FARMINGTON — As the investigation into what caused a deadly explosion Monday at the LEAP central office building on Route 2 continued Thursday, it was learned that Capt. Timothy “TD” Hardy was discharged this afternoon from Maine Medical Center in Portland, according to Farmington Police Chief Jack Peck.

A procession of emergency vehicles was to escort Hardy from Augusta on Route 27, expecting to arrive around 6 p.m. at the Farmington Fire Station.

Meanwhile, the conditions of the other firefighters injured in Monday’s explosion continue to improve.

Theodore “Ted” Baxter, 64, was upgraded to serious condition. In a press release from Maine Medical Center, his family stated that he is up and walking. He is being transferred out of the Intensive Care Unit on Thursday.

Capt. Scott Baxter, 37, was listed in critical condition. His family said that he is improving daily.


Chief Terry Bell, 62, was listed in critical condition. His family reported that he was on his feet today visiting with family.

Capt. Michael Bell, 68, was killed in the blast that flattened the building and damaged 11 nearby mobile homes. Six firefighters and the maintenance supervisor were injured, including firefighter Joseph Hastings, 24, Chief Deputy S. Clyde Ross and maintenance supervisor Larry Lord.

“We can’t begin to thank EVERYONE enough for the kind words, support in many ways and phenomenal care all around,” Hardy’s wife, Bett, wrote in an update Wednesday. “Please keep your thoughts and prayers with the Bell families, Baxter family, the Lord family and all the other responders as they fight and heal physically and emotionally. The communities’ support means more than we could ever express — thank you all and please keep that positive energy coming.”

Lord, who got employees out of the building before the 8:28 a.m. blast apparently caused by a propane leak, remained in critical condition Wednesday morning at Massachusetts General Hospital in Boston.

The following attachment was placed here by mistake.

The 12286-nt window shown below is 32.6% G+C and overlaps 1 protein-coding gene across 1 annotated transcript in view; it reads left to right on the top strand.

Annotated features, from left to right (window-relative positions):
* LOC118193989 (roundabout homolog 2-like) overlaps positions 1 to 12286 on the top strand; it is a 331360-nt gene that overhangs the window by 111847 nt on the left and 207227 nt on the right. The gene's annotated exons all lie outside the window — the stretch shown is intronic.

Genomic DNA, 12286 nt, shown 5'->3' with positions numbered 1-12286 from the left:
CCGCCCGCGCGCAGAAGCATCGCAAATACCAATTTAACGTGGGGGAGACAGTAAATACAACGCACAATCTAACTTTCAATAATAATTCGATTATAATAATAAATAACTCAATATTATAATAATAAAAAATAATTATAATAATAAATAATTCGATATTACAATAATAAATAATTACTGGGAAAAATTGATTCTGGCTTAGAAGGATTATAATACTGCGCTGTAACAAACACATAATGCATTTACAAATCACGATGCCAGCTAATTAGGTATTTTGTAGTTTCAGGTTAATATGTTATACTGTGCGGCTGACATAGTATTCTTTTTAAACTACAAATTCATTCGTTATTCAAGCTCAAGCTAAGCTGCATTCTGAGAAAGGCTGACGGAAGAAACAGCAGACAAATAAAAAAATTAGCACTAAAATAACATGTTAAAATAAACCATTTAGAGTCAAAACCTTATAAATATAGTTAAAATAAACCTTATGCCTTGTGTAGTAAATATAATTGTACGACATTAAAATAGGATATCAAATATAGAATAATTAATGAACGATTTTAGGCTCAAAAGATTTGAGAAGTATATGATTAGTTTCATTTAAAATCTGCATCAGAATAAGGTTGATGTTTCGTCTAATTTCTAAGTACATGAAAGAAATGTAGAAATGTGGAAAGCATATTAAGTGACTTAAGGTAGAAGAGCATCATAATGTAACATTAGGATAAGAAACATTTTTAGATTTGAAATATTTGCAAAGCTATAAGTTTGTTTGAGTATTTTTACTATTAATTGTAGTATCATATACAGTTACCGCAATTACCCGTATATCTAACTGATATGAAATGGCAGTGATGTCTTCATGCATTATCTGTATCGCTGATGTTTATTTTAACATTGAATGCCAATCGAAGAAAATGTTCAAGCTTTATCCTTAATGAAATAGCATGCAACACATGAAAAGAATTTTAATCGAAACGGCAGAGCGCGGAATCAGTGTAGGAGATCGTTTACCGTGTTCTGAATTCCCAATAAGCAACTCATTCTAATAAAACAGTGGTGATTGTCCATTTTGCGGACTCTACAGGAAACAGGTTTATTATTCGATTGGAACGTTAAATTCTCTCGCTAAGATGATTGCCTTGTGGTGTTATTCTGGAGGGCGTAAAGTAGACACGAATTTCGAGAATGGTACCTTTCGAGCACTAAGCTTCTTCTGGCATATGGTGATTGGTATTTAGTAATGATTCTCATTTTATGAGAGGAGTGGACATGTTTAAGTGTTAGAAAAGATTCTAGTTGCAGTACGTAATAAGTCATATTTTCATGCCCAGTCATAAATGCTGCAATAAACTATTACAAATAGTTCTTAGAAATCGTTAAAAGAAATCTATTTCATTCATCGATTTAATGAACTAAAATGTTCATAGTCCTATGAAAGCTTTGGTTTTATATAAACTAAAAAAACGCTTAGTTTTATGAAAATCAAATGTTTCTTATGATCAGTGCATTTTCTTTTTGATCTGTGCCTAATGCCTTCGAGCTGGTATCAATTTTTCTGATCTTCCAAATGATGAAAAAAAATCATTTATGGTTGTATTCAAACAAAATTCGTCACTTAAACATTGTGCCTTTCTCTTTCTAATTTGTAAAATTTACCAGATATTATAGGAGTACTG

Hastings was released from Maine Medical Center on Wednesday, according to a message on Facebook. He was escorted into town by a procession of firetrucks and emergency vehicles.

“Right now I will not need skin grafts and we’re hoping my ear drums will heal up in time without surgery,” Hastings wrote. “Thank you all for the outpouring of good wishes and messages. Please know that as much as I wish, I just can’t respond to every message. TD (Hardy) is currently moved into my room as a bunk mate so we’re keeping each other in good spirits. To the firefighter family near and far — Thank you all.”


Hastings added, “The Baxters and Bells still need your full support as they are not out of the woods yet. Thank you all and much love.”

Ross was treated at a local hospital Monday and released.

Firefighters responded to a report of a smell of propane at the building at about 8:07 a.m. Monday. They were in the building when the explosion occurred minutes later.

The Maine Department of Transportation reopened Route 2 at the site of the blast Tuesday night and utility workers were fixing power and cable lines Wednesday in front of the site at 313 Farmington Falls Road (Route 2).

Gregg Toothaker, maintenance person for Western Maine Development, walks through office space in Wilton on Wednesday afternoon. The office space, formerly occupied by Barclaycard, has been offered to LEAP to use by Western Maine Development after the explosion in Farmington destroyed LEAP’s building. Andree Kehn/Sun Journal


Life Enrichment Advancing People (LEAP) has been offered rent-free office space by Western Maine Development on Weld Road (Route 156) in Wilton, according to WMTW Channel 8. LEAP is a nonprofit that works with people with developmental and cognitive disabilities.

Gil Reed, who owns the development company with Mark Berry, said they are in the process of drawing up terms of the lease for the 15,000-square-foot building, which will be a month-to-month occupancy, according to WMTW.

The building in Wilton is where Barclaycard was located. LEAP will only be required to pay the utilities. The location is move-in ready.

Reed said he and Berry wanted to do something for the community and that LEAP is “in pretty bad need right now,” according to the report.

Debris surrounds the site of the LEAP building Wednesday morning on Farmington Falls Road that exploded Monday. Andree Kehn/Sun Journal

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